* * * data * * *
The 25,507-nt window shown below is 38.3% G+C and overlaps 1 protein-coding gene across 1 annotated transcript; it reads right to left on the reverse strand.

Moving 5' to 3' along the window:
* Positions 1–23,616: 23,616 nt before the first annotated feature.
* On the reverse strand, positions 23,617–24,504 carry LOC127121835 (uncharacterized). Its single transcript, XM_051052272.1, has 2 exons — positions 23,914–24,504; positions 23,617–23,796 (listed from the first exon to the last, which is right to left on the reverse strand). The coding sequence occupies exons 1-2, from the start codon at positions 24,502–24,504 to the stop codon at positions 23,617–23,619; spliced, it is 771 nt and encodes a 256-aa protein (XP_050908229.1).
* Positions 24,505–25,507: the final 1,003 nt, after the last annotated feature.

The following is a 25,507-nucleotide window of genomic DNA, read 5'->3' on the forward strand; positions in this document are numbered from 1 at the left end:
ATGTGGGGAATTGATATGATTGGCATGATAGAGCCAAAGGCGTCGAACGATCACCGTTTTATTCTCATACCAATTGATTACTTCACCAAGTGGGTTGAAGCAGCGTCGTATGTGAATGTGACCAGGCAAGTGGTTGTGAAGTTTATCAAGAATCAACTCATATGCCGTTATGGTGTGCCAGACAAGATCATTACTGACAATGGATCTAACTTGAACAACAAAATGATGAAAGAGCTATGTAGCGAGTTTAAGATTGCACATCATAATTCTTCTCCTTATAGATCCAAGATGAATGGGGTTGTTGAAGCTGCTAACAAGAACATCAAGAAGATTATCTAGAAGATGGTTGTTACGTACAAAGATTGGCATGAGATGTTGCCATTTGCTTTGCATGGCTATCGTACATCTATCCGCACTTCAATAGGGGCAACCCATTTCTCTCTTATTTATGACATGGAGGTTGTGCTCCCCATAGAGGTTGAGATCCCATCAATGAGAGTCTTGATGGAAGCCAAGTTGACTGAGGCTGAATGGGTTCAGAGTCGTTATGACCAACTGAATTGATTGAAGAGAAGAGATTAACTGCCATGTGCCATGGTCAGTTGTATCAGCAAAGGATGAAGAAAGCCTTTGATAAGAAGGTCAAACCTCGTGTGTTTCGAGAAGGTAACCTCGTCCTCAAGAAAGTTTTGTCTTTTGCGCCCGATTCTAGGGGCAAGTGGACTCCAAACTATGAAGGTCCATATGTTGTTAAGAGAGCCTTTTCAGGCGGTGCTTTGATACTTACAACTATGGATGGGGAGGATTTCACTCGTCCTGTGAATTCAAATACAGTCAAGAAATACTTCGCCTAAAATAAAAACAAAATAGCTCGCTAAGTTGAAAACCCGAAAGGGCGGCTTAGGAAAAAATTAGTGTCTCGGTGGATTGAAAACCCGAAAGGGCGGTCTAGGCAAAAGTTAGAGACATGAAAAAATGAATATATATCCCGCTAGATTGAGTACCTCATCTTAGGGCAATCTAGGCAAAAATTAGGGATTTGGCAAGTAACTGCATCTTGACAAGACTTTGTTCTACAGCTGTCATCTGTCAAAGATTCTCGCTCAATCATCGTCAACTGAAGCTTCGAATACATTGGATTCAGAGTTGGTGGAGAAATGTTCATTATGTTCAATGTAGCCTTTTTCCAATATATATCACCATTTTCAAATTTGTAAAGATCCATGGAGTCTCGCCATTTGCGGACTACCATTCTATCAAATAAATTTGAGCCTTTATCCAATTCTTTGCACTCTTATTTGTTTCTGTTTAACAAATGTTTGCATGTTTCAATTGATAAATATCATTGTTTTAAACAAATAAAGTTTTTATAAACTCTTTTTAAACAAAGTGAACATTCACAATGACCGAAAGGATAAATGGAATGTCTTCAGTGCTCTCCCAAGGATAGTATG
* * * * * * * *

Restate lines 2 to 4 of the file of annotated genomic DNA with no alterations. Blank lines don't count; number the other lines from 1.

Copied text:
Moving 5' to 3' along the window:
* Positions 1–23,616: 23,616 nt before the first annotated feature.
* On the reverse strand, positions 23,617–24,504 carry LOC127121835 (uncharacterized). Its single transcript, XM_051052272.1, has 2 exons — positions 23,914–24,504; positions 23,617–23,796 (listed from the first exon to the last, which is right to left on the reverse strand). The coding sequence occupies exons 1-2, from the start codon at positions 24,502–24,504 to the stop codon at positions 23,617–23,619; spliced, it is 771 nt and encodes a 256-aa protein (XP_050908229.1).